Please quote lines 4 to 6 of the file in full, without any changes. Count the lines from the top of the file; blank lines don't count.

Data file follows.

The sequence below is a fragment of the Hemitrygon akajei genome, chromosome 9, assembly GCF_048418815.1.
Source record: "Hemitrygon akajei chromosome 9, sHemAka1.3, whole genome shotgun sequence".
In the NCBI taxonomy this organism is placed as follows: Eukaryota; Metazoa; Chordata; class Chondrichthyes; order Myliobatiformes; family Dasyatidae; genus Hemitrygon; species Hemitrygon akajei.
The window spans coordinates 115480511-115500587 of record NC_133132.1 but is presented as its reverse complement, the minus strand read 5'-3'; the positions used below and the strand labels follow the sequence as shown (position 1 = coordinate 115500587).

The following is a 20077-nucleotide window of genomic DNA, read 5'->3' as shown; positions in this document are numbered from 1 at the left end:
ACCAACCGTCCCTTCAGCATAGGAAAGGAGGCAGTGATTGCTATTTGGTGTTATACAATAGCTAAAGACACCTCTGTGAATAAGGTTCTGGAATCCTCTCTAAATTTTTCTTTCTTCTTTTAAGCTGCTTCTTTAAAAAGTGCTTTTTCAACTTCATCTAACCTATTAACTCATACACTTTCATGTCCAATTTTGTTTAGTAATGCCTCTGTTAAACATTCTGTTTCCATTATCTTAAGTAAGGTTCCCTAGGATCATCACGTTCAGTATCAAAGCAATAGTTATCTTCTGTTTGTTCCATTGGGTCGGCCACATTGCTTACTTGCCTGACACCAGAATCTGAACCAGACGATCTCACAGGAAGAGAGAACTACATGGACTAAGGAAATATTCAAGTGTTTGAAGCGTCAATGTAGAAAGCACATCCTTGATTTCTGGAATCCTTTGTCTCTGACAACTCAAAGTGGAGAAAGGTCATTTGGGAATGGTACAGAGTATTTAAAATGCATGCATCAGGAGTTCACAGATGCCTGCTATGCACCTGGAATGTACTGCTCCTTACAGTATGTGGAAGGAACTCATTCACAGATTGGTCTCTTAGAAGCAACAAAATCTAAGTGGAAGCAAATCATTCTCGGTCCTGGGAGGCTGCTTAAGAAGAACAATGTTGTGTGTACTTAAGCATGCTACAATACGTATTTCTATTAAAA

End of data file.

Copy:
The window spans coordinates 115480511-115500587 of record NC_133132.1 but is presented as its reverse complement, the minus strand read 5'-3'; the positions used below and the strand labels follow the sequence as shown (position 1 = coordinate 115500587).

The following is a 20077-nucleotide window of genomic DNA, read 5'->3' as shown; positions in this document are numbered from 1 at the left end:
ACCAACCGTCCCTTCAGCATAGGAAAGGAGGCAGTGATTGCTATTTGGTGTTATACAATAGCTAAAGACACCTCTGTGAATAAGGTTCTGGAATCCTCTCTAAATTTTTCTTTCTTCTTTTAAGCTGCTTCTTTAAAAAGTGCTTTTTCAACTTCATCTAACCTATTAACTCATACACTTTCATGTCCAATTTTGTTTAGTAATGCCTCTGTTAAACATTCTGTTTCCATTATCTTAAGTAAGGTTCCCTAGGATCATCACGTTCAGTATCAAAGCAATAGTTATCTTCTGTTTGTTCCATTGGGTCGGCCACATTGCTTACTTGCCTGACACCAGAATCTGAACCAGACGATCTCACAGGAAGAGAGAACTACATGGACTAAGGAAATATTCAAGTGTTTGAAGCGTCAATGTAGAAAGCACATCCTTGATTTCTGGAATCCTTTGTCTCTGACAACTCAAAGTGGAGAAAGGTCATTTGGGAATGGTACAGAGTATTTAAAATGCATGCATCAGGAGTTCACAGATGCCTGCTATGCACCTGGAATGTACTGCTCCTTACAGTATGTGGAAGGAACTCATTCACAGATTGGTCTCTTAGAAGCAACAAAATCTAAGTGGAAGCAAATCATTCTCGGTCCTGGGAGGCTGCTTAAGAAGAACAATGTTGTGTGTACTTAAGCATGCTACAATACGTATTTCTATTAAAA